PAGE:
Friday, April 9, 2010

Smart Geometry 2010 (Barcelona)

Blog entry by: Dominik Holzer
There is certainly a fresh breeze detectable at this year’s Smart Geometry workshop and conference in Barcelona. Whereas in previous years, experimentation during the workshop was mainly limited to tasks resulting in computationally generated geometry (on people’s laptops) this year was certainly different. Practitioners and researchers combined sophisticated computational design with the creation and testing of physical models. The activity of ‘making and breaking’ seemed like a relief compared to the usually narrow focus of individuals creating virtual masterpieces on their laptops. There was a sense of illustriousness and productivity previously unseen at SG and the IaaC delivered the perfect backdrop for this.

While the diversity of physical modelling was without doubt eye-catching, the level of critical investigation of design aspects that relate to physical production was equally impressing. That said, there is obviously a limit to what can be achieved within the 4 days of a workshop and most results remained on a level of installations rather than architectural-scale production. The nature of the investigation mentioned above was exploratory as much as delivery focussed and some of the work done by individual groups ended up becoming fantastic failures. In that sense the workshop reminded us of the need for designers to push their own limits and to involve technology to their advantage, even if this requires dealing with a high level of uncertainty.

Importantly, at the workshop there was no preconceived analogue-digital tooling distinction. Technology (either for design or production) was applied in combination with manual approaches when/wherever it was most useful.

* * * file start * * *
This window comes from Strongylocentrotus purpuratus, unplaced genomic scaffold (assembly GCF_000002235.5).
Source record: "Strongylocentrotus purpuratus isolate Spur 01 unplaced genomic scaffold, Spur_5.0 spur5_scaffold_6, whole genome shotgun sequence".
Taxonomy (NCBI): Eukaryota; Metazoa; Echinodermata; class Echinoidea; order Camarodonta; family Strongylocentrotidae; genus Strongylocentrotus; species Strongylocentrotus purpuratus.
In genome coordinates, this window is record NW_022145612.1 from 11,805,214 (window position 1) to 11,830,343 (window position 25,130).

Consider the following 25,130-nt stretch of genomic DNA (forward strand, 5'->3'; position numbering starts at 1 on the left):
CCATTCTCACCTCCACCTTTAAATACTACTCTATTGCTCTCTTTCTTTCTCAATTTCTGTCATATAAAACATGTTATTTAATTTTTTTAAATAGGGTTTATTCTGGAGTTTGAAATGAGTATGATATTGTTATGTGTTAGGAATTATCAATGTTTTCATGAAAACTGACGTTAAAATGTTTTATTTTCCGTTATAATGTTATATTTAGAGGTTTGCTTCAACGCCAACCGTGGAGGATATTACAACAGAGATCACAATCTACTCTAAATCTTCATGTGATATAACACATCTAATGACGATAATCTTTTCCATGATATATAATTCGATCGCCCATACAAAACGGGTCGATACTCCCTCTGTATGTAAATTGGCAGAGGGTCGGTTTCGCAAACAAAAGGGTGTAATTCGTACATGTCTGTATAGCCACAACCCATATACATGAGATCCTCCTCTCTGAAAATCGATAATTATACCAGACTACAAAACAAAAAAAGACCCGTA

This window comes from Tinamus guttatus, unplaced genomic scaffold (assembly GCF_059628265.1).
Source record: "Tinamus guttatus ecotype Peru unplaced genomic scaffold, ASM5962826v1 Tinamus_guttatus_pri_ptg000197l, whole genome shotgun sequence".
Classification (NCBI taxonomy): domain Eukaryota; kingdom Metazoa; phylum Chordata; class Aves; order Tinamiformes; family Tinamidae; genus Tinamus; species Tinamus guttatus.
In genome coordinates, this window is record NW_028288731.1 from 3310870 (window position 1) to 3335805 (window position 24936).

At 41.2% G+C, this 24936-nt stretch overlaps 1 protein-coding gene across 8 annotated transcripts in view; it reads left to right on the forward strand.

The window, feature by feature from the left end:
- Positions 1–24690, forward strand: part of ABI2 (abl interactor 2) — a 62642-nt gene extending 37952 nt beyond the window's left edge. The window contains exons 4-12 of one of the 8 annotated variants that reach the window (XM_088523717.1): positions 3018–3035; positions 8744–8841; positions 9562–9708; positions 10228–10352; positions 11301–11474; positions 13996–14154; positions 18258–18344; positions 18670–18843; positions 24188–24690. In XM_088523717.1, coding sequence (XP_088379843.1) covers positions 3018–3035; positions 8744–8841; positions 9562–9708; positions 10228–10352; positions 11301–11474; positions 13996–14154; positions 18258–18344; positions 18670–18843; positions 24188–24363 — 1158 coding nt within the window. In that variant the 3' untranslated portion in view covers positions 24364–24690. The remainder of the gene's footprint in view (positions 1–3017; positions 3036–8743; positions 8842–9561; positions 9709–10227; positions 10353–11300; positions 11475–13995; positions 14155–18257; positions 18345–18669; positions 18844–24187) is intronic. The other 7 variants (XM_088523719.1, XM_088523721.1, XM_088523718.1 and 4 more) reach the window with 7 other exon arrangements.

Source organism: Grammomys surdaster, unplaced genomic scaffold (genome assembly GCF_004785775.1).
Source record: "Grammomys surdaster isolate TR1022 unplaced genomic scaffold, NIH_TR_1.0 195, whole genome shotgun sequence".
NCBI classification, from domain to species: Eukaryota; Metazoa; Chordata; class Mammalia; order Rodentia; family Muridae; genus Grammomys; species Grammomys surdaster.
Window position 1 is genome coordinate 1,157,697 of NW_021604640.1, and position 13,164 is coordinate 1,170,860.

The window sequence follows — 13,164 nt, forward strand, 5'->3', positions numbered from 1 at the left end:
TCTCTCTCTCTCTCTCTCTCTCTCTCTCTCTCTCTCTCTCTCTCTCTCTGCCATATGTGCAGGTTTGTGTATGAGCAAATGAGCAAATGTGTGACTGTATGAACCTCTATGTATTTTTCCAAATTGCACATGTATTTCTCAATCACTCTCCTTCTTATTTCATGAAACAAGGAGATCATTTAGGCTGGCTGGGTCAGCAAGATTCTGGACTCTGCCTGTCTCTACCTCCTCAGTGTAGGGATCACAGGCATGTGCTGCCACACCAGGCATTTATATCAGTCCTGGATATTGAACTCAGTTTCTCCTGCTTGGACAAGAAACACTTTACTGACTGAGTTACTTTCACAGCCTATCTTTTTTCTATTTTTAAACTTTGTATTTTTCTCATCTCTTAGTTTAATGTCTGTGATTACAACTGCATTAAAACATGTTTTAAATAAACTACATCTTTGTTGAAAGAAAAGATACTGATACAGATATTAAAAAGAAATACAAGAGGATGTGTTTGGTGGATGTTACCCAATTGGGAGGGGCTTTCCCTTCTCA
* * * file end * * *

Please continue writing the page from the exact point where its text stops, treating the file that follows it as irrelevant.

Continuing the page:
A reoccurring theme at the Shop Talk day that followed the workshop stemmed from comments about the changes architects experience in the way they apply their tools to inform the design process. If traditionally tools were mainly used as a drawing aid, we now see an increasing number of ‘observational tools’ that allow designers to inform their intuitive process of discovery. These tools (let’s take ESD tools as an example) don’t necessarily serve designers to produce one single outcome, but they assist them to ‘understand the behaviour’ of their design proposals through analysis and simulation. A parametric or algorithmic setup of design-geometry (using either Grasshopper, GC or Processing) was investigated by many participants to organise their designs in a flexible manner and for the generation of manifold options.

With many great presentations on the conference day, my highlight would have been Hanif Kara (from the UK based engineering firm AKT) who propagated ‘real research’ between architects and engineers in order to bridge the massive gap we currently experience between design and construction. Arch + Eng are the ‘real creators’ and need to feed that intelligence back into the construction process.

With the new SG formula tested in Barcelona this year, we are likely to see the approach of linking conceptual design with physical production return over the coming years.

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